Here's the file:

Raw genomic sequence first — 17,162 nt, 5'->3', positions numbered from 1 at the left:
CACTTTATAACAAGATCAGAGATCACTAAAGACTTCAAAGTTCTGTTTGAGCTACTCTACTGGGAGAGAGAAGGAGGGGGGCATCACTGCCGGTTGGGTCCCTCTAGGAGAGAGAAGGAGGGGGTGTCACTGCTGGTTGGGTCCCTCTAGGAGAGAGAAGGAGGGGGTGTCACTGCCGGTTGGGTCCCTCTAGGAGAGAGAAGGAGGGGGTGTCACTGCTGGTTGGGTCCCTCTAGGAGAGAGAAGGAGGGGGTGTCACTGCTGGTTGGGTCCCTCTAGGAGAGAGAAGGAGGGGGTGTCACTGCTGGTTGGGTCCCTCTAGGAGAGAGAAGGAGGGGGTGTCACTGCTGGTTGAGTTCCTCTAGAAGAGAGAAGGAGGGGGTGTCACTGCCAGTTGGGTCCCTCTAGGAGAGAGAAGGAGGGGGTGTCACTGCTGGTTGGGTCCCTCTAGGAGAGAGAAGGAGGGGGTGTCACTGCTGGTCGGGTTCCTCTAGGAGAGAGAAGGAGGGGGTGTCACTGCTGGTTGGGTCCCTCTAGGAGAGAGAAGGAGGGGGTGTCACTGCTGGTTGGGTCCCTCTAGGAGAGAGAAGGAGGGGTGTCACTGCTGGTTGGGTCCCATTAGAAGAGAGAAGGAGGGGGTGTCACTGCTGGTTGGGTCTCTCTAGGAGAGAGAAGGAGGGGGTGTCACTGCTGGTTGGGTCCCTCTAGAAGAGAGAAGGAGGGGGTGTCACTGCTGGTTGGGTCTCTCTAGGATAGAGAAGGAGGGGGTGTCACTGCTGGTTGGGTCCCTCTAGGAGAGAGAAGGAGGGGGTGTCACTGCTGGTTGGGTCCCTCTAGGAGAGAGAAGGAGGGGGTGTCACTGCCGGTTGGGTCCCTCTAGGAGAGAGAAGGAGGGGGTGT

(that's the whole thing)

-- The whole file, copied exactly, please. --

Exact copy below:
Raw genomic sequence first — 17,162 nt, 5'->3', positions numbered from 1 at the left:
CACTTTATAACAAGATCAGAGATCACTAAAGACTTCAAAGTTCTGTTTGAGCTACTCTACTGGGAGAGAGAAGGAGGGGGGCATCACTGCCGGTTGGGTCCCTCTAGGAGAGAGAAGGAGGGGGTGTCACTGCTGGTTGGGTCCCTCTAGGAGAGAGAAGGAGGGGGTGTCACTGCCGGTTGGGTCCCTCTAGGAGAGAGAAGGAGGGGGTGTCACTGCTGGTTGGGTCCCTCTAGGAGAGAGAAGGAGGGGGTGTCACTGCTGGTTGGGTCCCTCTAGGAGAGAGAAGGAGGGGGTGTCACTGCTGGTTGGGTCCCTCTAGGAGAGAGAAGGAGGGGGTGTCACTGCTGGTTGAGTTCCTCTAGAAGAGAGAAGGAGGGGGTGTCACTGCCAGTTGGGTCCCTCTAGGAGAGAGAAGGAGGGGGTGTCACTGCTGGTTGGGTCCCTCTAGGAGAGAGAAGGAGGGGGTGTCACTGCTGGTCGGGTTCCTCTAGGAGAGAGAAGGAGGGGGTGTCACTGCTGGTTGGGTCCCTCTAGGAGAGAGAAGGAGGGGGTGTCACTGCTGGTTGGGTCCCTCTAGGAGAGAGAAGGAGGGGTGTCACTGCTGGTTGGGTCCCATTAGAAGAGAGAAGGAGGGGGTGTCACTGCTGGTTGGGTCTCTCTAGGAGAGAGAAGGAGGGGGTGTCACTGCTGGTTGGGTCCCTCTAGAAGAGAGAAGGAGGGGGTGTCACTGCTGGTTGGGTCTCTCTAGGATAGAGAAGGAGGGGGTGTCACTGCTGGTTGGGTCCCTCTAGGAGAGAGAAGGAGGGGGTGTCACTGCTGGTTGGGTCCCTCTAGGAGAGAGAAGGAGGGGGTGTCACTGCCGGTTGGGTCCCTCTAGGAGAGAGAAGGAGGGGGTGT